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Annu Rev Genet. 2000;34:533-562.

Genetics of the mammalian circadian system: Photic entrainment, circadian pacemaker mechanisms, and posttranslational regulation.

Author information

1
Howard Hughes Medical Institute, Department of Neurobiology and Physiology, Northwestern University, Evanston, Illinois 60208, USA. p-lowrey@northwestern.edu

Abstract

During the past four years, significant progress has been made in identifying the molecular components of the mammalian circadian clock system. An autoregulatory transcriptional feedback loop similar to that described in Drosophila appears to form the core circadian rhythm generating mechanism in mammals. Two basic helix-loop-helix (bHLH) PAS (PER-ARNT-SIM) transcription factors, CLOCK and BMAL1, form the positive elements of the system and drive transcription of three Period and two Cryptochrome genes. The protein products of these genes are components of a negative feedback complex that inhibits CLOCK and BMAL1 to close the circadian loop. In this review, we focus on three aspects of the circadian story in mammals: the genetics of the photic entrainment pathway; the molecular components of the circadian pacemaker in the hypothalamic suprachiasmatic nucleus; and the role of posttranslational regulation of circadian elements. A molecular description of the mammalian circadian system has revealed that circadian oscillations may be a fundamental property of many cells in the body and that a circadian hierarchy underlies the temporal organization of animals.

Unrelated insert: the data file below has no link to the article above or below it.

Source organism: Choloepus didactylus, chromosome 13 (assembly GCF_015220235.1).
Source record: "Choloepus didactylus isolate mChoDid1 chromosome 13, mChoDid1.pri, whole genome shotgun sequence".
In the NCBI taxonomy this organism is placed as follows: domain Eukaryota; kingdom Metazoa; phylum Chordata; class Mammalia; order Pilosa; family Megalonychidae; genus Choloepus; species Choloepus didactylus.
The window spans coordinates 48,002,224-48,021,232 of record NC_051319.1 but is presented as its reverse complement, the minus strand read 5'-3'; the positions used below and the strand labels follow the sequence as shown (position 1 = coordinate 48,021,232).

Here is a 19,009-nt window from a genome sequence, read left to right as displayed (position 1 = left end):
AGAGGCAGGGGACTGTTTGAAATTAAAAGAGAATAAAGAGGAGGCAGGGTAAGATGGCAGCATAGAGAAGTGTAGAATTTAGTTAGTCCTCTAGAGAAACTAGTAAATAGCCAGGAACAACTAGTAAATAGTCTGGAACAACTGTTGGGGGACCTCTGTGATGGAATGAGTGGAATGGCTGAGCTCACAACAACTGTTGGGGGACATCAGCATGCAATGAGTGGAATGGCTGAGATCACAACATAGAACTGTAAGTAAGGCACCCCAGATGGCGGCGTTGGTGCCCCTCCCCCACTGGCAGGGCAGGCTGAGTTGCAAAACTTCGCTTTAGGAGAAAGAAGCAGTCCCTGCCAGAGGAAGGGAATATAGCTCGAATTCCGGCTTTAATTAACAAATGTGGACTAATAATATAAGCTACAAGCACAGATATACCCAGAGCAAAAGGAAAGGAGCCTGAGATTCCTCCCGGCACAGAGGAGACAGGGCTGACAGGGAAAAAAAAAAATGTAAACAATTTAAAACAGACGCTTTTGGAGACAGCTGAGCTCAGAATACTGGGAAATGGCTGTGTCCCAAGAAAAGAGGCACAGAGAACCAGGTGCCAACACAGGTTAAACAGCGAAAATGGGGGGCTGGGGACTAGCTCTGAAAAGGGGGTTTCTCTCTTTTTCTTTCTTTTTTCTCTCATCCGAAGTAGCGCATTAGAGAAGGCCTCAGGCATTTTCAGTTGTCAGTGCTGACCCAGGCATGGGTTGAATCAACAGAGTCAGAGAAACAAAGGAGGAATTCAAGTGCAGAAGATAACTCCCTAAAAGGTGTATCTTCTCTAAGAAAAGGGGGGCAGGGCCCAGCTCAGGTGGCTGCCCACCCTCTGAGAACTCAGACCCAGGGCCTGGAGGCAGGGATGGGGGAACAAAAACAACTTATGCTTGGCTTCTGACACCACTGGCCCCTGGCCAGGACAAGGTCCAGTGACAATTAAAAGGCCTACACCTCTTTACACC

PMID:
11092838
DOI:
10.1146/annurev.genet.34.1.533
[Indexed for MEDLINE]

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